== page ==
Both alleles of the LIP8 gene were successfully knocked out in C. albicans, and the mutant strains generated were examined by Southern blot hybridization and quantitative RT-PCR in order to demonstrate homologous integration and determine the expression level of the LIP8 gene. Figure Figure11 shows the results of a Southern blot analysis of a sequential series of heterozygous and homozygous LIP8 mutant strains. The resulting banding pattern indicates the success of the gene disruption process. Subsequently, we transformed a plasmid carrying the C. albicans URA3 gene into all mutants to reintroduce URA3 into its native locus.

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    FIG. 1.

    (A) Southern blot analysis of the Δlip8 strains derived from C. albicans strain CAI-4. Bst1107I-digested genomic DNA of CAI-4 (lane 1), the LIP8lip8 strain before FOA treatment (HeIbFOA) (lane 2), the LIP8lip8 strain (HeI) ...
    The absence of LIP8 expression in the Δlip8lip8 strains was demonstrated at the mRNA level by quantitative RT-PCR with primers LIP8a and LIP8b (Table (Table2),2), which have target sequences in the deleted region of the LIP8 gene. The expression was examined in YPG medium, in which LIP8 is constitutively expressed under normal conditions. The lack of the 521-bp band in the case of the isogenic, homozygous Δlip8 strain KoI indicated that there was successful disruption of the LIP8 gene (Fig. (Fig.1B1B).



    Construction of C. albicans LIP8 reconstituted strains and mutants overexpressing the LIP8 gene.
    The heterozygous and homozygous mutant strains were successfully retransformed with the pB44 vector. In contrast to the homozygous Δlip8lip8 strain KoI, RT-PCR with primers LIP8a and LIP8b revealed that the reconstituted LIP8lip8/LIP8 (ReI) and Δlip8lip8/LIP8 (ReII) strains both expressed LIP8 (Fig. (Fig.1B).1B). The same vector was used to construct mutants overexpressing LIP8. Our aim was to introduce a LIP8 ORF with the constitutive actin promoter into the RP10 locus of the ura3 auxotrophic strain CAI-4, resulting in a third copy of LIP8 in the genome. The heterozygous LIP8lip8 mutant (HeI) and the reconstituted Δlip8lip8/LIP8 strain (ReII) derived from the homozygous mutant strain showed somewhat lower expression of LIP8 than Wt strain SC5314, while the LIP8/LIP8/LIP8 OE mutant (OeI) had LIP8 transcript signals stronger than that of the Wt (Fig. (Fig.1B),1B), indicating that the construct introduced into the genome was functional.



    Phenotypic characterization of the C. albicans Δlip8 strains, reconstituted strains, and OE mutants. (i) Growth capabilities in liquid media.
    Although the Δlip8lip8 strain had a somewhat lower cell density in YPG medium (the absorbance at 595 nm [A595] was between 1.15 and 1.23 after 46 h of incubation) than the Wt strain (A595, 1.37), the results suggested that these strains had no significant differences in growth capabilities in complete media (P > 0.05). The results for the OE mutants were similar (data not shown). In YNB-Tween 40, the A595 values of the heterozygous and homozygous mutant strains were less than 80% of the A595 of the Wt (0.34) (P < 0.05) (Fig. (Fig.2A).2A). The other lipid-rich medium, NuTRIflex, contains glucose, amino acids, different salts, and lipids (e.g., soy oil, triacylglycerols, egg lecithin, and sodium oleate) (pH 5 to 6). Growth of the LIP8-deficient strains stagnated after an initial increase in the cell number during the first 24 h of incubation (Fig. (Fig.2B).2B). The cell concentrations of Δlip8lip8 strains KoI and KoII reached only 37 and 40% of that of the Wt strain, respectively, after 48 h (P < 0.002) (Fig. (Fig.2B2B).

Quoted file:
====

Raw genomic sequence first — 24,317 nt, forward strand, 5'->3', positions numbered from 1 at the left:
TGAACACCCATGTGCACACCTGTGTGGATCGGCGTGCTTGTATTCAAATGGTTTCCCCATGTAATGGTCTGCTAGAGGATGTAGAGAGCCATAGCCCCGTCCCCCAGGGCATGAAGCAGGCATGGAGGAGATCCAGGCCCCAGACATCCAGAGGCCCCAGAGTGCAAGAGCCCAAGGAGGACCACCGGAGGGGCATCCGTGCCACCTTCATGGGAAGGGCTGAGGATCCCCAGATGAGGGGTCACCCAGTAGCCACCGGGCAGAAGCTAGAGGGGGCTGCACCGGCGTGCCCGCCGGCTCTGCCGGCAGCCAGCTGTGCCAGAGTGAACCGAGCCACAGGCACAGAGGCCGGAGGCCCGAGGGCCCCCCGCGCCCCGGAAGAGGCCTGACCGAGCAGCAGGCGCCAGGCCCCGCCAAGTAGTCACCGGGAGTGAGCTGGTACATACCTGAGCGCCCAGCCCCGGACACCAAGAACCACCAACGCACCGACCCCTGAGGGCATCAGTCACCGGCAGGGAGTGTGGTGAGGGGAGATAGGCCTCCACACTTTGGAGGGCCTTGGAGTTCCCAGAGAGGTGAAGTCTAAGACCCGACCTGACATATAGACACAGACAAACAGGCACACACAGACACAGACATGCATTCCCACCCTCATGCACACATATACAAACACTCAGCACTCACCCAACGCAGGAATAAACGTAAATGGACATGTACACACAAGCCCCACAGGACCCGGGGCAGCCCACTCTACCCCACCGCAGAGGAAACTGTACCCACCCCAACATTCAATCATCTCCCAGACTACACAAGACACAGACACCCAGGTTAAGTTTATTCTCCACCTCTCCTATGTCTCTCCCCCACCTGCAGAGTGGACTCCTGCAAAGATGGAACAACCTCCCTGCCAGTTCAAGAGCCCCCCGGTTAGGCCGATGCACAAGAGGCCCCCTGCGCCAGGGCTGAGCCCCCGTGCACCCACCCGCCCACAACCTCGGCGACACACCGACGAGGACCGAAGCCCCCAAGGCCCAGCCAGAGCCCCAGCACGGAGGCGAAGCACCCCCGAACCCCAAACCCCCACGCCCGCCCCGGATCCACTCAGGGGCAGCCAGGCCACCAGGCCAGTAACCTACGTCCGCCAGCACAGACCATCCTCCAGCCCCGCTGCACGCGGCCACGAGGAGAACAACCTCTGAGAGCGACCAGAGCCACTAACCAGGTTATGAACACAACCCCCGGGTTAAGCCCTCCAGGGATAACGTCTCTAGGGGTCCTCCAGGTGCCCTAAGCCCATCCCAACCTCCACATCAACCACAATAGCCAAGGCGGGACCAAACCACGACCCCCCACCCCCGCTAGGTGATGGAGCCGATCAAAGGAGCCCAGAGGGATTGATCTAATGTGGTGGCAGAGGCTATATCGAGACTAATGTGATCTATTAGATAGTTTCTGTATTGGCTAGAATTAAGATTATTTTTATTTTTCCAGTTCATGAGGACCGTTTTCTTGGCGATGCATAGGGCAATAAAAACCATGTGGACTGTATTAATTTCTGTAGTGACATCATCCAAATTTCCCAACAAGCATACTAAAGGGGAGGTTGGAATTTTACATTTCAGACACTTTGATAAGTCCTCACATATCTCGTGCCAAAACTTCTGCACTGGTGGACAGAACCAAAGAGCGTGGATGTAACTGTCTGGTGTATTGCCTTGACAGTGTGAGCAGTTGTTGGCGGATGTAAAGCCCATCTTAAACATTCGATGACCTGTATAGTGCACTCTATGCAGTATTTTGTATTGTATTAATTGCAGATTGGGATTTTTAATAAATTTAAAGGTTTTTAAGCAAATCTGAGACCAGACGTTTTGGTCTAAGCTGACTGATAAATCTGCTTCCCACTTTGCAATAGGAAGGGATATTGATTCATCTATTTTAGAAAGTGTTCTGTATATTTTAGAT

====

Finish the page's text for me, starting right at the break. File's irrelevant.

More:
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    FIG. 2.

    Growth curves for the Wt strain and mutant strains in lipid media. (A) A595 changes in YNB-Tween 40. (B) Cell numbers in NuTRIflex solution. The error bars indicate standard deviations.


    (ii) Flocculation abilities.
    The flocculation (cell-cell adhesion) abilities of CAI-2, as well as Δlip8 strains (HeI, HeII, KoI, and KoII), reconstituted strains (ReI and ReII), and an OE mutant (OeI), were tested after overnight growth in YPG medium at 37°C. The homozygous Δlip8 strains exhibited greater flocculation (Fig. 3A and B), while the flocculation abilities of the heterozygous Δlip8 strains, reconstituted strains, and OeI (data not shown) proved to be similar to that of the Wt.

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    FIG. 3.

    Flocculation of C. albicans LIP8 mutants. Pictures were taken immediately (A) and 1 min (B) after vortexing of the cultures.


    (iii) pH and temperature dependence on solid YPG medium.